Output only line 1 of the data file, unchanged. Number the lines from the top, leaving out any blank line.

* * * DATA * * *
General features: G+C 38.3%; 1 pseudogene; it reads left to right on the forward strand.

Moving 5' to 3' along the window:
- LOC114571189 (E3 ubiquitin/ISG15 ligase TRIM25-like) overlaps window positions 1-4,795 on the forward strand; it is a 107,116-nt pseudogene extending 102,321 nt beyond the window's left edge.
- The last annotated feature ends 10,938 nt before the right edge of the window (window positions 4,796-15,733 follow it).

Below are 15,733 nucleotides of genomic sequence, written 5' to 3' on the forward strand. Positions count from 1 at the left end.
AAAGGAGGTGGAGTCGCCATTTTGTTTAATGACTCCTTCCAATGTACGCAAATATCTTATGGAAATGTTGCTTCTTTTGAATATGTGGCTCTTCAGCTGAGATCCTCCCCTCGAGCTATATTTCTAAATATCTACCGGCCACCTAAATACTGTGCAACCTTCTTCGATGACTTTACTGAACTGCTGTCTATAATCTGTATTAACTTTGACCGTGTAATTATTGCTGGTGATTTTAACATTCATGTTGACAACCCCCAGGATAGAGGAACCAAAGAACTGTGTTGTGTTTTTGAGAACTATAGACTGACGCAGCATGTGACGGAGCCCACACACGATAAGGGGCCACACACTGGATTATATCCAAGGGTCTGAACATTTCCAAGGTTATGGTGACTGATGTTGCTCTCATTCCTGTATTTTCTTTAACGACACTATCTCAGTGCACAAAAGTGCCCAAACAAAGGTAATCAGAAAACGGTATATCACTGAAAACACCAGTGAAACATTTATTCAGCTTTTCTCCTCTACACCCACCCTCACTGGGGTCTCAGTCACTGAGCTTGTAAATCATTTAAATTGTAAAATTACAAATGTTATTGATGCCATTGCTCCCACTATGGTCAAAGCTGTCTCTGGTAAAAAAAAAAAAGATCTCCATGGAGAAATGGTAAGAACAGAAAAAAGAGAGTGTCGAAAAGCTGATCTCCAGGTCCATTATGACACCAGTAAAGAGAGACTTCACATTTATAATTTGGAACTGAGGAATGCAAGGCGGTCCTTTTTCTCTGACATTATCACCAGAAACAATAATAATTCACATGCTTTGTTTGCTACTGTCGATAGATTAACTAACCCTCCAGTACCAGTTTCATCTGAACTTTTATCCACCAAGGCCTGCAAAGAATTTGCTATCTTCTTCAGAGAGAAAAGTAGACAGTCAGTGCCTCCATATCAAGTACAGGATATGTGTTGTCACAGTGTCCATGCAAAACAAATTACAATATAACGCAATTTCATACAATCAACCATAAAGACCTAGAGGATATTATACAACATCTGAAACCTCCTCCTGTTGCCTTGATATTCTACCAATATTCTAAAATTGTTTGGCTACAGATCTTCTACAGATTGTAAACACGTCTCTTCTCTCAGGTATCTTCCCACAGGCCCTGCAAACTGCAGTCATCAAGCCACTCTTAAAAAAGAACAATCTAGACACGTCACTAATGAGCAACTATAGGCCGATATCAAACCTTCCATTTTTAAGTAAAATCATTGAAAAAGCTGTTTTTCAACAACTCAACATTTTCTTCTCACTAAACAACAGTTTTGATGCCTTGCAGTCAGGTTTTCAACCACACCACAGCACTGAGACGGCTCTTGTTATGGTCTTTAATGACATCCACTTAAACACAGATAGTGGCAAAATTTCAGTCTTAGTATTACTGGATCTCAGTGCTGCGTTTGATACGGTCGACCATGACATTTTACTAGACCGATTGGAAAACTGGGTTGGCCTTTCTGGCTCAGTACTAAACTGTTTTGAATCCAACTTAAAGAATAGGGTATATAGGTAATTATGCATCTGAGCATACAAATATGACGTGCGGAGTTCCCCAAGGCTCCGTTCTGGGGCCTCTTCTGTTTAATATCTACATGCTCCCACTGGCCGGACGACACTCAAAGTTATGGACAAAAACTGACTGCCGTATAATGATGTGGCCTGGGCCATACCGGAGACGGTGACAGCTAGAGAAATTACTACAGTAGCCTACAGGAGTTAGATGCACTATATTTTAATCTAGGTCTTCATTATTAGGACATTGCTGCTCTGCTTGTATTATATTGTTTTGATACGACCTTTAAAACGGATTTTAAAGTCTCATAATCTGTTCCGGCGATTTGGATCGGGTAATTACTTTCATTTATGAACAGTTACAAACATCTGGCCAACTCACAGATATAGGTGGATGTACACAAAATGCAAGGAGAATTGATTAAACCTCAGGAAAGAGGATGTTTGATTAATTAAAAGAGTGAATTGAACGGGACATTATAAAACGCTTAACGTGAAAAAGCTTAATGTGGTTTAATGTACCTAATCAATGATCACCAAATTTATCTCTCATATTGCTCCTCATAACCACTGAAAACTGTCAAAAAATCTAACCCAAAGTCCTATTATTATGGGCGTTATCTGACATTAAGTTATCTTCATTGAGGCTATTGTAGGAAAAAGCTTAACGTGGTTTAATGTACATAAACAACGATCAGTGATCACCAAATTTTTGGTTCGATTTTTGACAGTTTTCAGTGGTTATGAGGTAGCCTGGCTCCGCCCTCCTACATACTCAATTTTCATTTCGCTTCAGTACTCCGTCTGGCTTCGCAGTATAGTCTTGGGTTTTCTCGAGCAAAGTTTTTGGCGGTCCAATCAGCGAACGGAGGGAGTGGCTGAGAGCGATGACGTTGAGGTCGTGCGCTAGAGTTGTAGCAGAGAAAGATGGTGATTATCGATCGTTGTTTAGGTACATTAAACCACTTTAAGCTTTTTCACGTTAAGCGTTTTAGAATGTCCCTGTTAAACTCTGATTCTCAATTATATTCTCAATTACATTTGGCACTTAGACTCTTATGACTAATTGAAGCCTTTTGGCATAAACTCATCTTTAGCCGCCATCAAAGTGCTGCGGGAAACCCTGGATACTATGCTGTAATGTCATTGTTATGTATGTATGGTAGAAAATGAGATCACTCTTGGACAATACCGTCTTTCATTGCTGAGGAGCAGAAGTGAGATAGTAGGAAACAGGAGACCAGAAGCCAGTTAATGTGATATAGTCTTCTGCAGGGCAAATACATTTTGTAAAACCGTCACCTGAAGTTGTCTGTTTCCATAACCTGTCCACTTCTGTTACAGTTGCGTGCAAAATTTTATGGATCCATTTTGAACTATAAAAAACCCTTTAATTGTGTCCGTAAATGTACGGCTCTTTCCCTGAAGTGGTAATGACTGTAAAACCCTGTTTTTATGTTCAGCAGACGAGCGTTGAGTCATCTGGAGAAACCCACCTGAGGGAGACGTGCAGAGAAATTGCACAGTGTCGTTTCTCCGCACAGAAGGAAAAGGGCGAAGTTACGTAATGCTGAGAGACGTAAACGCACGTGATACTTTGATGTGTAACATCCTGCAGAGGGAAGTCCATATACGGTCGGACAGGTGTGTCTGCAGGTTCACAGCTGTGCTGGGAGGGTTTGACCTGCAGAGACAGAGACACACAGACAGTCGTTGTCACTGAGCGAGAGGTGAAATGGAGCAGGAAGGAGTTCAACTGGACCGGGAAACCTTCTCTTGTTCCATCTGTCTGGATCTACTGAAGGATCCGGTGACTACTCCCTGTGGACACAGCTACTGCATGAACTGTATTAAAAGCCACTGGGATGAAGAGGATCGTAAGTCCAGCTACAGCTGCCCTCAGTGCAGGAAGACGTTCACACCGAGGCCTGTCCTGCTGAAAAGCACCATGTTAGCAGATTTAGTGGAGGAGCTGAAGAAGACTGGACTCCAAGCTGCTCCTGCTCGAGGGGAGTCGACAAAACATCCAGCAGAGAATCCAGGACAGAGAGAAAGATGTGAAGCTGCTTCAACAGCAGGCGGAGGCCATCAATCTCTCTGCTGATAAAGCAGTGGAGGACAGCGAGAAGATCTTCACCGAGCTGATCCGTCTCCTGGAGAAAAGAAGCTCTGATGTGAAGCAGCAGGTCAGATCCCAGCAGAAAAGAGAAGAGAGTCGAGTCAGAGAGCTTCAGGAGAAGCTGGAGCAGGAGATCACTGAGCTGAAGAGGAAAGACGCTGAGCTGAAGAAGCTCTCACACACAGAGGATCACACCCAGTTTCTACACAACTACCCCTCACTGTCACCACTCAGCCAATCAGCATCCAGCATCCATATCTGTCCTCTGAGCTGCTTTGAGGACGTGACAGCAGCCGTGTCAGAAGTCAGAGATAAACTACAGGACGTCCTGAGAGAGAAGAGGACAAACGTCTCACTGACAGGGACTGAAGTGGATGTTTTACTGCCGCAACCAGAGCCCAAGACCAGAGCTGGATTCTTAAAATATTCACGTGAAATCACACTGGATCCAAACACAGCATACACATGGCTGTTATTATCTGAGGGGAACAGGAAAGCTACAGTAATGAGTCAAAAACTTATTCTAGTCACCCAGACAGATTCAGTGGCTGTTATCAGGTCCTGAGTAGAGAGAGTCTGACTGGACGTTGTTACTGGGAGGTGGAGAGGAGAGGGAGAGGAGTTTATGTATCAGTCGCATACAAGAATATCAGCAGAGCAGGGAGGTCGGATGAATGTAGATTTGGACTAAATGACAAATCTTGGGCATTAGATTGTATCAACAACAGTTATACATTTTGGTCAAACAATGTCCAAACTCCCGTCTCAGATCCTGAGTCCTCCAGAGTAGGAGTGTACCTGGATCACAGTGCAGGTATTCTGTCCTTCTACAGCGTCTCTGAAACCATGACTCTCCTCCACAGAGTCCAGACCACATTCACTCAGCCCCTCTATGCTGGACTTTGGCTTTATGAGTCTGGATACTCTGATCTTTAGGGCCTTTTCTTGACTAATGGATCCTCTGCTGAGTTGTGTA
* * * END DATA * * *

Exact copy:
General features: G+C 38.3%; 1 pseudogene; it reads left to right on the forward strand.